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The global distribution of phytoplankton size spectrum and size classes from their light-absorption spectra derived from satellite data

Roy, S., Sathyendranath, S., Bourman, H. and Platt, T. (2013) The global distribution of phytoplankton size spectrum and size classes from their light-absorption spectra derived from satellite data. Remote Sensing of Environment, 139. pp. 185-197. ISSN 0034-4257

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To link to this item DOI: 10.1016/j.rse.2013.08.004

Abstract/Summary

The absorption spectra of phytoplankton in the visible domain hold implicit information on the phytoplankton community structure. Here we use this information to retrieve quantitative information on phytoplankton size structure by developing a novel method to compute the exponent of an assumed power-law for their particle-size spectrum. This quantity, in combination with total chlorophyll-a concentration, can be used to estimate the fractional concentration of chlorophyll in any arbitrarily-defined size class of phytoplankton. We further define and derive expressions for two distinct measures of cell size of mixed populations, namely, the average spherical diameter of a bio-optically equivalent homogeneous population of cells of equal size, and the average equivalent spherical diameter of a population of cells that follow a power-law particle-size distribution. The method relies on measurements of two quantities of a phytoplankton sample: the concentration of chlorophyll-a, which is an operational index of phytoplankton biomass, and the total absorption coefficient of phytoplankton in the red peak of visible spectrum at 676 nm. A sensitivity analysis confirms that the relative errors in the estimates of the exponent of particle size spectra are reasonably low. The exponents of phytoplankton size spectra, estimated for a large set of in situ data from a variety of oceanic environments (~ 2400 samples), are within a reasonable range; and the estimated fractions of chlorophyll in pico-, nano- and micro-phytoplankton are generally consistent with those obtained by an independent, indirect method based on diagnostic pigments determined using high-performance liquid chromatography. The estimates of cell size for in situ samples dominated by different phytoplankton types (diatoms, prymnesiophytes, Prochlorococcus, other cyanobacteria and green algae) yield nominal sizes consistent with the taxonomic classification. To estimate the same quantities from satellite-derived ocean-colour data, we combine our method with algorithms for obtaining inherent optical properties from remote sensing. The spatial distribution of the size-spectrum exponent and the chlorophyll fractions of pico-, nano- and micro-phytoplankton estimated from satellite remote sensing are in agreement with the current understanding of the biogeography of phytoplankton functional types in the global oceans. This study contributes to our understanding of the distribution and time evolution of phytoplankton size structure in the global oceans.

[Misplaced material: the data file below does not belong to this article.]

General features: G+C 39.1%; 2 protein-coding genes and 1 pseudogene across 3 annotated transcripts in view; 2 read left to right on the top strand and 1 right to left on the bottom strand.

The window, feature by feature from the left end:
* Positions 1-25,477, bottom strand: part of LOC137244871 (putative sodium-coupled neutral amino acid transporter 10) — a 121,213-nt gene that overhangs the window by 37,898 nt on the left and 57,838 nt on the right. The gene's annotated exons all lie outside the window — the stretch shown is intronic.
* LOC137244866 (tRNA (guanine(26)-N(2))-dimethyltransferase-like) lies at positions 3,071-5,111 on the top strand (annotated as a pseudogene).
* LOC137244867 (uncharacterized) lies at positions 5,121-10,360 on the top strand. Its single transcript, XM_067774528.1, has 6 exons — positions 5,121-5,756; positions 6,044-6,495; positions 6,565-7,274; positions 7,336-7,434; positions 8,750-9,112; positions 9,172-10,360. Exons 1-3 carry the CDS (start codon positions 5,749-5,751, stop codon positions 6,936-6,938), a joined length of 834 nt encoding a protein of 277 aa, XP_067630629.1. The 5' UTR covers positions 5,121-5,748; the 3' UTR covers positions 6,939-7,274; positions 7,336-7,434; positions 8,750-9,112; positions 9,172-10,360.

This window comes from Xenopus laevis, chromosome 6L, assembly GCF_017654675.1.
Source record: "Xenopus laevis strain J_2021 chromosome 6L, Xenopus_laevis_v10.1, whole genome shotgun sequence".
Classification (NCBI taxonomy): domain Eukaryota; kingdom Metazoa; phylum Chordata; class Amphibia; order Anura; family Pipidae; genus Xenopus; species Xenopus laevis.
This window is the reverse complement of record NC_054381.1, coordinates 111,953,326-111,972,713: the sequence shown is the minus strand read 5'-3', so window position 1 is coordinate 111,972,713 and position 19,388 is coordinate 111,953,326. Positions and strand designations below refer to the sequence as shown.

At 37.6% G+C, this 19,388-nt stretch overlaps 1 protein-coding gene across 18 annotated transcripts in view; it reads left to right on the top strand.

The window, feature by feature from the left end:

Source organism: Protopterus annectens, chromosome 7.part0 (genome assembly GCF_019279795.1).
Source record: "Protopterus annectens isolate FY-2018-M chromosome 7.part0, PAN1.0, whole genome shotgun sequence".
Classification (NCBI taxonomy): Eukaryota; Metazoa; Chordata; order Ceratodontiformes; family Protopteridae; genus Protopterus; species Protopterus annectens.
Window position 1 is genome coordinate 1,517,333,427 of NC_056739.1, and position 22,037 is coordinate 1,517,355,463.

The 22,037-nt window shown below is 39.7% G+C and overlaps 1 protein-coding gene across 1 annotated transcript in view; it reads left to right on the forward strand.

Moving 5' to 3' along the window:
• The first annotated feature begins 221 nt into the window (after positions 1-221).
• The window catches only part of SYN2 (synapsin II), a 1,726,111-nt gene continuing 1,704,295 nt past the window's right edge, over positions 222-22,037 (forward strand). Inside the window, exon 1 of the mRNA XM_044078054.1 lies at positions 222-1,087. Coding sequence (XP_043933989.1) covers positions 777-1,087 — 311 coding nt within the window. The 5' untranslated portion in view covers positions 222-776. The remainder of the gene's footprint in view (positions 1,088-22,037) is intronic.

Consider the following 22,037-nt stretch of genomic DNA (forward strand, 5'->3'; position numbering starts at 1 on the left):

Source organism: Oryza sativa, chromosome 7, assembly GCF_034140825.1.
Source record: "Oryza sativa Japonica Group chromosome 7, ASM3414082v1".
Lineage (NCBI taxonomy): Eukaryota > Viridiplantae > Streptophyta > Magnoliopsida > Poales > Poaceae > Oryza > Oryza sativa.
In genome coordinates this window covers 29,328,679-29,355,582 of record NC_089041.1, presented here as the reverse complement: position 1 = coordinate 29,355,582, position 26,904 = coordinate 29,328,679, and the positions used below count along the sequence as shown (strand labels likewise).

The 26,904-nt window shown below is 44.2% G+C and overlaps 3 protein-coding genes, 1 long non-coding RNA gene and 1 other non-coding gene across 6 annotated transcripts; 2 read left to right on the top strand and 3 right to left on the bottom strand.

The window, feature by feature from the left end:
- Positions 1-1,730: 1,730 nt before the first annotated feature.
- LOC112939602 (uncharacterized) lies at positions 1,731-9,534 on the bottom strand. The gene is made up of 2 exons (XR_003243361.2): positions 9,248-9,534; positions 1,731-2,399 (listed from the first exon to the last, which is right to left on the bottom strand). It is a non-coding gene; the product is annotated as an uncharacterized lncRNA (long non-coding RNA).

Item Type:Article
Refereed:Yes
Divisions:No Reading authors. Back catalogue items
Faculty of Science > School of Archaeology, Geography and Environmental Science > Earth Systems Science
Faculty of Science > School of Archaeology, Geography and Environmental Science > Department of Geography and Environmental Science
ID Code:33652
Publisher:Elsevier

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